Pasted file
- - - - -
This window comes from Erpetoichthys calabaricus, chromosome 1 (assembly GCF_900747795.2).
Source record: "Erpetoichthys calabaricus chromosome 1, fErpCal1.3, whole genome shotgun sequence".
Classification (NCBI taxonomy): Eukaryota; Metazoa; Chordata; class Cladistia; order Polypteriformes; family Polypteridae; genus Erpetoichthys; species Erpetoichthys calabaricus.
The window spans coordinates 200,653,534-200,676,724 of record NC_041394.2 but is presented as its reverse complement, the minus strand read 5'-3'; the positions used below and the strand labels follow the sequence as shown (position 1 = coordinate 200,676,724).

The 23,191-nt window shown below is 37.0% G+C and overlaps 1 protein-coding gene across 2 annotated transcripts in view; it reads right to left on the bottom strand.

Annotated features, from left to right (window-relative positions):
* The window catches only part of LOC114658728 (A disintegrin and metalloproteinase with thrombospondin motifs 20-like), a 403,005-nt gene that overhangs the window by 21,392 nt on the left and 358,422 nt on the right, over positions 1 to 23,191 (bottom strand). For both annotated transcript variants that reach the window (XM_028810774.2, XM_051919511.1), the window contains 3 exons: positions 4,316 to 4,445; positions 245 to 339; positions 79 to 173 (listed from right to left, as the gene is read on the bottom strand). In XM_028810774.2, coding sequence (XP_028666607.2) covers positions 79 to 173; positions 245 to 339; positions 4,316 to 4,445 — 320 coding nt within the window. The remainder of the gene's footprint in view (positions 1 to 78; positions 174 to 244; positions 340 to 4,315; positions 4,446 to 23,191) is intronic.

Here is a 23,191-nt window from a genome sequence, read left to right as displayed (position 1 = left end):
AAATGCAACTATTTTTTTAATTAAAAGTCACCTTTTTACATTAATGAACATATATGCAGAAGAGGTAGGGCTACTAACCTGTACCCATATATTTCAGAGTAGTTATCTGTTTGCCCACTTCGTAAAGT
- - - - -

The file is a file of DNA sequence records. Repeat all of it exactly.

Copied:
This window comes from Erpetoichthys calabaricus, chromosome 1 (assembly GCF_900747795.2).
Source record: "Erpetoichthys calabaricus chromosome 1, fErpCal1.3, whole genome shotgun sequence".
Classification (NCBI taxonomy): Eukaryota; Metazoa; Chordata; class Cladistia; order Polypteriformes; family Polypteridae; genus Erpetoichthys; species Erpetoichthys calabaricus.
The window spans coordinates 200,653,534-200,676,724 of record NC_041394.2 but is presented as its reverse complement, the minus strand read 5'-3'; the positions used below and the strand labels follow the sequence as shown (position 1 = coordinate 200,676,724).

The 23,191-nt window shown below is 37.0% G+C and overlaps 1 protein-coding gene across 2 annotated transcripts in view; it reads right to left on the bottom strand.

Annotated features, from left to right (window-relative positions):
* The window catches only part of LOC114658728 (A disintegrin and metalloproteinase with thrombospondin motifs 20-like), a 403,005-nt gene that overhangs the window by 21,392 nt on the left and 358,422 nt on the right, over positions 1 to 23,191 (bottom strand). For both annotated transcript variants that reach the window (XM_028810774.2, XM_051919511.1), the window contains 3 exons: positions 4,316 to 4,445; positions 245 to 339; positions 79 to 173 (listed from right to left, as the gene is read on the bottom strand). In XM_028810774.2, coding sequence (XP_028666607.2) covers positions 79 to 173; positions 245 to 339; positions 4,316 to 4,445 — 320 coding nt within the window. The remainder of the gene's footprint in view (positions 1 to 78; positions 174 to 244; positions 340 to 4,315; positions 4,446 to 23,191) is intronic.

Here is a 23,191-nt window from a genome sequence, read left to right as displayed (position 1 = left end):
AAATGCAACTATTTTTTTAATTAAAAGTCACCTTTTTACATTAATGAACATATATGCAGAAGAGGTAGGGCTACTAACCTGTACCCATATATTTCAGAGTAGTTATCTGTTTGCCCACTTCGTAAAGT